Nvidia Shows Off Virtual CEO Creation in New Documentary
Nvidia created a virtual version of CEO Jensen Huang and quietly snuck in 14 seconds of the virtual human into his speech at the company’s conference this year with almost no one noticing. The virtual human moved and spoke like Huang in a digital reality that highlighted Nvidia’s tech, as explained in a new half-hour documentary about the making of those 14 seconds.
Huang gave his 108-minute keynote address from his kitchen counter at first. Then, he appears to enter a virtual space like a shift in the Matrix films, ending at a DGX Station A100 in a digital world and, subtly, a digital self. Paying close attention shows Huang behaving slightly stiffly and speaking perhaps a touch more stiltedly. Still, both can be attributed to the performance he has to give if you were unaware of the circumstances. The decision to make the invisible switch at GTC was a part of that event’s overall demonstration of Nvidia’s work.
“GTC is, first and foremost, our opportunity to highlight the amazing work that our engineers and other teams here at Nvidia have done all year long,” Nvidia vice president of Omniverse engineering and simulation Rev Lebaredian said in a statement. “There are already great tools out there that people use every day in every industry that we want people to continue using. We want people to take these exciting tools and augment them with our technologies.”
Those tools included Nvidia’s Universal Scene Description (USD), Material Design Language (MDL) and NVIDIA RTX real-time ray-tracing technologies. Nvidia scanned his face and body for the digital Huang, filming with many cameras at multiple angles to create a 3D model. An actor in a motion-capture suit read out old letters from Huang and imitated his movements, which helped Nvidia design 21 3D models for an AI to analyzed and build a ‘virtual skeleton.’ AI also learned Huang’s expressions and mannerisms to mimic them. Using the Audio2Face and Audio2Gestures programs, the AI learned to lipsync and move the virtual face and body to match the words Huang read. The avatar was then placed in the virtual space instead of a more common green screen approach where a real person is in a fake environment. It took a wide range of tools and techniques to build the final version of those few moments. Nvidia showed off all the details in their new documentary titled, “Connecting in the Metaverse: The Making of the GTC Keynote.”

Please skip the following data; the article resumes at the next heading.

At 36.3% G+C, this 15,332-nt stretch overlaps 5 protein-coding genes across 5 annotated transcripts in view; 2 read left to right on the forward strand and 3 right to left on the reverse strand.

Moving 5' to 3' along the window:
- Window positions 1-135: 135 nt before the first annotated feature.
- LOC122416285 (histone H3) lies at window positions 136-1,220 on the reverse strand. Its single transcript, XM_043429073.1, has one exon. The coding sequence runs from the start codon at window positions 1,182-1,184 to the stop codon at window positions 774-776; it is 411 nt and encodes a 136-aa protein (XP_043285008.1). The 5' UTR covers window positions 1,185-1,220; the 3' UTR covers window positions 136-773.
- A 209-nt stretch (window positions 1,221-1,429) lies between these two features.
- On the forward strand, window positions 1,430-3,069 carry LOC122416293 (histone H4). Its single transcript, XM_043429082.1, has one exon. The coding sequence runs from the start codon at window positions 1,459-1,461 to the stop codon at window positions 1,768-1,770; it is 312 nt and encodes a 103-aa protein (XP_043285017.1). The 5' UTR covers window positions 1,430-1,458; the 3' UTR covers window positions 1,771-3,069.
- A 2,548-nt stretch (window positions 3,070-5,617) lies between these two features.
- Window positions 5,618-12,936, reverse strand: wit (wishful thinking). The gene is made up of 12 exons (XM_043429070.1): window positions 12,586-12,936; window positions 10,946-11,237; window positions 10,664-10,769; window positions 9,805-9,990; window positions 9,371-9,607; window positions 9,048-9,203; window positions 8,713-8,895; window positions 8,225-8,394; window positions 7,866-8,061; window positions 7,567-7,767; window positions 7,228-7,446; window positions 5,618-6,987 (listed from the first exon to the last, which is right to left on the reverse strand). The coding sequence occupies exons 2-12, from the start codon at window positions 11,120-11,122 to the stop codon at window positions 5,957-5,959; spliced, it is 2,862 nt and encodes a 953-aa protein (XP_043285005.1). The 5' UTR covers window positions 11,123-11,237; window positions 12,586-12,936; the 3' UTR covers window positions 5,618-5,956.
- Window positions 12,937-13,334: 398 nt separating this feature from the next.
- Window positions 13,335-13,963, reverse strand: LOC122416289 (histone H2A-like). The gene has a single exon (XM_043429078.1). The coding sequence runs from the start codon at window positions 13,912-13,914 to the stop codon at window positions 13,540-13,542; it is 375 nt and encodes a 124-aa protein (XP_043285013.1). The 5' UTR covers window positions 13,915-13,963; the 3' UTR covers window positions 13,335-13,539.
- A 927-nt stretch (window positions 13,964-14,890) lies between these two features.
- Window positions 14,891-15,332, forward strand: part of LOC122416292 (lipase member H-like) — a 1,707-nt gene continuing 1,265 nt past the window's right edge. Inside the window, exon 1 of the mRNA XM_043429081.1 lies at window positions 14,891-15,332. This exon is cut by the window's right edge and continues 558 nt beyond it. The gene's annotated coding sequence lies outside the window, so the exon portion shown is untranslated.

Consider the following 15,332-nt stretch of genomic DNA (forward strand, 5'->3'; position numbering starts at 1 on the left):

Audio2Face was first demonstrated at GTC last year as part of the Nvidia Jarvis AI. Voice data is used to animate three-dimensional skin and muscles on a virtual face. It’s one of the hundreds of pre-trained models for Jarvis using Nvidia’s GPU technology, which is also the engine for the Omniverse creations Huang talked about this year, as seen in the image above. The enterprise value of virtual humans has risen rapidly over the last few years, and new and improved virtual human tools and creations are appearing all the time. Unreal’s launch of MetaHuman Creator in February seemed to spark new acceleration. AI voice and video startups like Hour One, Supertone, Resemble AI, Veritone, and DeepBrain are all nabbing funding and clients. Virtual humans are appearing in a wide array of venues, whether Nestle Toll House’s virtual human “cookie coach” Ruth, YouTube star Taryn Southern’s virtual clone, or CoCo Hub’s artificial popstars. Nvidia’s Omniverse combines many of its technologies for a comprehensive angle on all of the relevant elements, helping in its goals of leading virtual human and virtual universe development.
“We built Omniverse first and foremost for ourselves here at Nvidia. We started Omniverse with the idea of connecting existing tools that do 3D together for what we are now calling the metaverse,” Lebaredian said. “If we do this right, we’ll be working in Omniverse 20 years from now.”